Flute

The flute is one of the oldest instruments in our recorded history. Some of the early flutes were as simple as a piece of cane or bone that was blown into. The flute family consists of a Piccolo, C Flute, Eb Soprano Flute, Alto Flute, and Bass Flute.

Flute

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Piccolo

Piccolo

The piccolo is a smaller version of the flute and plays one octave above the C flute. Most flute players will double on piccolo and rarely does one begin on piccolo and only play piccolo. Beethoven was one of the first composers to write for the piccolo in his symphonies. Today, the piccolo is used extensively in today’s concert bands, orchestras, and flute ensembles. Most often the metal or silver piccolo is used in the marching bands. The plastic or grenadilla wood piccolos are used for concert and symphonic playing.

Alto Flute

Alto Flute

The alto flute is characterized by its distinct, mellow tone in the lower portion of its range. The tube is considerably thicker and longer than a C flute and requires more breath from the player. This gives it a greater dynamic presence in the bottom octave and a half of its range.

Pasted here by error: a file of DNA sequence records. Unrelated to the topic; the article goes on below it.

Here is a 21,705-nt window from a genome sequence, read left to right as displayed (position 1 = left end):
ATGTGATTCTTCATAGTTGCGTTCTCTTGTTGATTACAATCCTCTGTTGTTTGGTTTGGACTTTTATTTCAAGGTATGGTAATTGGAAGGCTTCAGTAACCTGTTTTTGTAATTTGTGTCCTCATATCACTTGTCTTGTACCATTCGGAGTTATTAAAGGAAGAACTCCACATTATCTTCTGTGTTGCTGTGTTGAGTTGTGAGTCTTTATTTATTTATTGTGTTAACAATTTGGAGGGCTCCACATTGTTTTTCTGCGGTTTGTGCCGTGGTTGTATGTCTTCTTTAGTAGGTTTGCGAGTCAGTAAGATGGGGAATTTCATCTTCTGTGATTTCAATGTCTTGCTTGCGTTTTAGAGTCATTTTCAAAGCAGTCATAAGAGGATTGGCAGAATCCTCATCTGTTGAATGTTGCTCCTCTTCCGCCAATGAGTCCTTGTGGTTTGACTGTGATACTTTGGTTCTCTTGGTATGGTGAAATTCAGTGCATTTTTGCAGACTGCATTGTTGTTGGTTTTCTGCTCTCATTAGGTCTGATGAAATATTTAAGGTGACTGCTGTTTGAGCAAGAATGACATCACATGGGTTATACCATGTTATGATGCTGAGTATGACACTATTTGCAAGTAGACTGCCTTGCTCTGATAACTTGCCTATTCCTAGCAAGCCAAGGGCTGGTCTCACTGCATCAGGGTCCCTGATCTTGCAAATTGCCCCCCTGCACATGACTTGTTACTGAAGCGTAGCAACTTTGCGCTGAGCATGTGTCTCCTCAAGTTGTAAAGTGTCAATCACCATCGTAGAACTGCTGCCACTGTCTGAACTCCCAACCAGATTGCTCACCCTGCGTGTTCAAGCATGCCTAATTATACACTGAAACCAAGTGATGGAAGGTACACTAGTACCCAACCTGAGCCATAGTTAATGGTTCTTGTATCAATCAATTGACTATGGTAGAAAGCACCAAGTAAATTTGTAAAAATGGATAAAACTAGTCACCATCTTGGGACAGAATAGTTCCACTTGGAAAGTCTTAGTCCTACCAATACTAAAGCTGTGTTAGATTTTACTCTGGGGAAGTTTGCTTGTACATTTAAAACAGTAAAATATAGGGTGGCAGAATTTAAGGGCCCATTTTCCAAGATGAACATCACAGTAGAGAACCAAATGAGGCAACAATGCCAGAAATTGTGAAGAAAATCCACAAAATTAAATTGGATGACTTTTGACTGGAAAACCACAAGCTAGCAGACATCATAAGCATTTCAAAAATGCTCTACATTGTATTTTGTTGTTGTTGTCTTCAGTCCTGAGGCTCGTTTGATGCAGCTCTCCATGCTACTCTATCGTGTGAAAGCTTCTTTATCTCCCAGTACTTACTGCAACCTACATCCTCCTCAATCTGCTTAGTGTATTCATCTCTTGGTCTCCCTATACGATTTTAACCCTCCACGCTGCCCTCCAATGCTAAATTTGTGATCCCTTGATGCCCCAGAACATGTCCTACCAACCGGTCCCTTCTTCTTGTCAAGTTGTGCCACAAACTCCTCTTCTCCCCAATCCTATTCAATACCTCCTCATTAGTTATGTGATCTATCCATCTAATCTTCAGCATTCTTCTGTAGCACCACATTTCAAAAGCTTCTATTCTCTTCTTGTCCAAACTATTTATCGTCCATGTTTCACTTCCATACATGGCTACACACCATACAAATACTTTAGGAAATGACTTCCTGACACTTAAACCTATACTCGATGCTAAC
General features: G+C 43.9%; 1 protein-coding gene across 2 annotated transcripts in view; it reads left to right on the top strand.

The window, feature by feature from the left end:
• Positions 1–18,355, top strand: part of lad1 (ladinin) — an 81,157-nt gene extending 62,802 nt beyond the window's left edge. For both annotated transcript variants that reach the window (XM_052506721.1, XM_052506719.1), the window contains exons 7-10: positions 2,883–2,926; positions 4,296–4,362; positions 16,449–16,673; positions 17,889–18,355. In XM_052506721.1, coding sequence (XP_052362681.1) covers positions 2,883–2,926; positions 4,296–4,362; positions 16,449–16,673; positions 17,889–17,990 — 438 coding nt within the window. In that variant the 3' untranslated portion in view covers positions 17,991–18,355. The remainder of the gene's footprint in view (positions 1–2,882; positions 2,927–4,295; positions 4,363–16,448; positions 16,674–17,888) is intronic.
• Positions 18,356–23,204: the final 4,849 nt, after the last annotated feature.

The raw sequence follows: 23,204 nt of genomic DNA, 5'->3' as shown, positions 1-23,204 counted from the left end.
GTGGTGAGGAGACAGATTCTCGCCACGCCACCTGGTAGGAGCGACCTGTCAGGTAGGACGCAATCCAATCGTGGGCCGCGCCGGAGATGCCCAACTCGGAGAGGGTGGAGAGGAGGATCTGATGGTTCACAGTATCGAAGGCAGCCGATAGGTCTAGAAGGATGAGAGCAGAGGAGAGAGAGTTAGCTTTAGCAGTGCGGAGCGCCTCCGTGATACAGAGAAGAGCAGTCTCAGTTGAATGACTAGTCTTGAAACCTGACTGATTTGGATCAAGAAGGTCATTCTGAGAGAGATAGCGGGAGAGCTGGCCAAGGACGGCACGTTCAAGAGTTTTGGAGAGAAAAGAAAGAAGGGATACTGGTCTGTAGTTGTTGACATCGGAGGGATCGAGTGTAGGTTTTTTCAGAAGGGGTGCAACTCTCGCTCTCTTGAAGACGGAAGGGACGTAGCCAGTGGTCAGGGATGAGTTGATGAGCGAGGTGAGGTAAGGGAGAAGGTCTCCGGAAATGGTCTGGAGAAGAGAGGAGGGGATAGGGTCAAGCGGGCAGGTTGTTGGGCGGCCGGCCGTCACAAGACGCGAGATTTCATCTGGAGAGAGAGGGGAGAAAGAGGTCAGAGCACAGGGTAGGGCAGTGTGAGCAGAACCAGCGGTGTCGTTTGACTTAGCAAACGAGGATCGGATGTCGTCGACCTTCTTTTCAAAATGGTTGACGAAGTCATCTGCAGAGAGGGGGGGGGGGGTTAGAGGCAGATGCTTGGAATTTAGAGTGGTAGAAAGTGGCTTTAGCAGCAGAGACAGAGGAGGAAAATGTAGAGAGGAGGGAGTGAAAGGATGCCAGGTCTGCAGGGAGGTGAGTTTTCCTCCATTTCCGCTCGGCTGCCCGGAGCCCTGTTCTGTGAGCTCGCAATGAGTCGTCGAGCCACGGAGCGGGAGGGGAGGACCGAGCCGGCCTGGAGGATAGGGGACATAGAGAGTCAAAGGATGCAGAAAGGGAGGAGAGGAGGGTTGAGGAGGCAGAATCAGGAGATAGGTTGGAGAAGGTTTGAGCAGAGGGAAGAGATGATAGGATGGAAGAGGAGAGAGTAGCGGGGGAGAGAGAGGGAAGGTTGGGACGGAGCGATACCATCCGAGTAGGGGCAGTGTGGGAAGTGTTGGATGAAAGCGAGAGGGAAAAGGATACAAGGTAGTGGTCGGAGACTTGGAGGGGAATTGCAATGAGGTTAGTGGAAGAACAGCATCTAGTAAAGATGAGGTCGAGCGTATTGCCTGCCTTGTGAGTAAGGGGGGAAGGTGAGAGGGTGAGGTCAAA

C Flute

C Flute

The most popular flute for beginners. The flute is one of the oldest and most widely used wind instrument. This type of flute is used in many ensembles including concert bands, orchestras, marching bands, and occassionaly jazz bands.

Bass Flute

Bass Flute

The bass flute is pitched one octave below the concert flute. Because of the length of its tube, it is usually made with a curved headjoint, which brings the embouchure hole within reach of the player. It is usually only used in flute choirs.